Abstract P271: Sedentary Behavior and Subclinical Atherosclerosis in African Americans: The Jackson Heart Study
Background: Previous studies have reported no association between sedentary time and cardiovascular disease (CVD) risk among African Americans. These findings, however, were limited by lack of assessment of sedentary behavior in both leisure and non-leisure settings. To elucidate this relation, we investigated the association between leisure and non-leisure sedentary behaviors and carotid intima-media thickness (CIMT), a subclinical atherosclerosis measure, in a community-based sample of African Americans. Methods: We studied 5,301 participants from the Jackson Heart Study, a single-site, community-based study of African Americans residing in Jackson, MS. CIMT was assessed by ultrasonography and represented mean far-wall thickness across the right and left side of the common carotid artery. Sedentary behaviors (television [TV] viewing time and occupational sitting) were assessed by an interviewer-administered questionnaire. Analyses for TV viewing were restricted to participants with complete data on CIMT and TV viewing (n=5001). Analyses for occupational sitting were restricted to employed participants with complete data on CIMT and occupational sitting (n=3436). Results: For TV viewing, 28%, 34%, and 38% of participants watched TV <2 hrs/day, 2-4 hrs/day, and >4 hrs/day, respectively. For occupational sitting, 28%, 29%, and 43% of participants reported sitting at work ‘never or seldom’, ‘sometimes’, and ‘often or always’, respectively. In a multivariable analysis of covariance model that included physical activity, longer TV viewing time was associated with greater CIMT (adjusted mean ± SE, <2 hrs/day: 0.72 ± 0.01 mm, 2-4 hrs/day: 0.73 ± 0.01 mm, >4 hrs/day: 0.74 ± 0.01 mm; P-trend <0.001). In employed participants, occupational sitting was associated with lower CIMT (adjusted mean ± SE, ‘never or seldom’: 0.73 ± 0.01 mm, ‘sometimes’: 0.70 ± 0.01 mm, ‘often or always’: 0.71 ± 0.01 mm; P-trend=0.032). In a log-binomial regression model, adjusted prevalence ratios (95% CI) for being in the highest quartile of CIMT for participants who watched TV 2-4 hrs/day and >4 hrs/day vs. those who watched TV <2 hrs/day (referent) were 1.07 (0.94-1.23) and 1.27 (1.12-1.45), respectively (P-trend <0.001). The adjusted prevalence ratios of being in the highest quartile of CIMT for occupational sitting ‘sometimes’ and ‘often or always’ vs. ‘never or seldom’ (referent) were 0.80 (0.68-0.94) and 0.85 (0.73-0.98), respectively (P-trend=0.015). Conclusions: Longer TV viewing time was associated with greater CIMT, while occupational sitting time was associated with lower CIMT. These findings suggest the role of sedentary behaviors in the pathogenesis of CVD among African Americans may vary by leisure and occupational domains. Future studies in African Americans should consider assessing multiple domains of sedentary behavior when evaluating the sedentary behavior-CVD risk association.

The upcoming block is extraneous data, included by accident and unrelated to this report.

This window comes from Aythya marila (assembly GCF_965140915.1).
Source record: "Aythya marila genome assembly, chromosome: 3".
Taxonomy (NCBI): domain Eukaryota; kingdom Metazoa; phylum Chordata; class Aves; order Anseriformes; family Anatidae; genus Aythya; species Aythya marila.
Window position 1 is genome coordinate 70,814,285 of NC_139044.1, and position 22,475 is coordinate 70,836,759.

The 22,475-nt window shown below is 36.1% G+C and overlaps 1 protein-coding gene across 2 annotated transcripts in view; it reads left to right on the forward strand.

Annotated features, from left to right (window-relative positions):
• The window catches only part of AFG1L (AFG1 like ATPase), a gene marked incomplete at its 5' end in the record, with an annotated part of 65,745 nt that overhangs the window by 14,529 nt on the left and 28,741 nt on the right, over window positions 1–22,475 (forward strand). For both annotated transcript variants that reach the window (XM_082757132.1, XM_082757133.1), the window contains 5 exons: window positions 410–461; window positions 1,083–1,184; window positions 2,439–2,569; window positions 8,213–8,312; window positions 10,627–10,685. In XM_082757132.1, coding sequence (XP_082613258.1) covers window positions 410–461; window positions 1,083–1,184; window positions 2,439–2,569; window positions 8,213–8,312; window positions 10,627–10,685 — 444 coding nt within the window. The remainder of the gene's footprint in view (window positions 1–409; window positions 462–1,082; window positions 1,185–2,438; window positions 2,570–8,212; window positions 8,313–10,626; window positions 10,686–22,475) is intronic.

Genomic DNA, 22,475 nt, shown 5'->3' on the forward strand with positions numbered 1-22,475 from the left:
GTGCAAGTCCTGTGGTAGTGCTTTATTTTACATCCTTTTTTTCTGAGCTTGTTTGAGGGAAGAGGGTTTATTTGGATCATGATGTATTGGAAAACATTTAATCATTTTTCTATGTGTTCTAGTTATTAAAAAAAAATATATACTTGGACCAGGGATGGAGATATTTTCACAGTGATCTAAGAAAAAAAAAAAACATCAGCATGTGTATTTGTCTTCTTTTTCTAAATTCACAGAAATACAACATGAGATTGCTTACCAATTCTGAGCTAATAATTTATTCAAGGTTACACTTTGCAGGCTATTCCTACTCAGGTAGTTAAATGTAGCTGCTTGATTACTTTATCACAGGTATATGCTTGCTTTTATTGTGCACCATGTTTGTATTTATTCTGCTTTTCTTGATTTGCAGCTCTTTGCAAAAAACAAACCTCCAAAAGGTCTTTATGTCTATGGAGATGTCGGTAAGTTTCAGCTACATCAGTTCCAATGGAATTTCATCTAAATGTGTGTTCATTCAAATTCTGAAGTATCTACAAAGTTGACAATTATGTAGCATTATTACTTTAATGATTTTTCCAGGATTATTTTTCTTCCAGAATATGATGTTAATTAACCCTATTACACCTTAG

Author Disclosures: K.M. Diaz: None. J.N. Booth: None. S.R. Seals: None. S.P. Hooker: None. P.M. Dubbert: None. P. Muntner: B. Research Grant; Significant; Amgen Inc.. D. Shimbo: None.
- © 2015 by American Heart Association, Inc.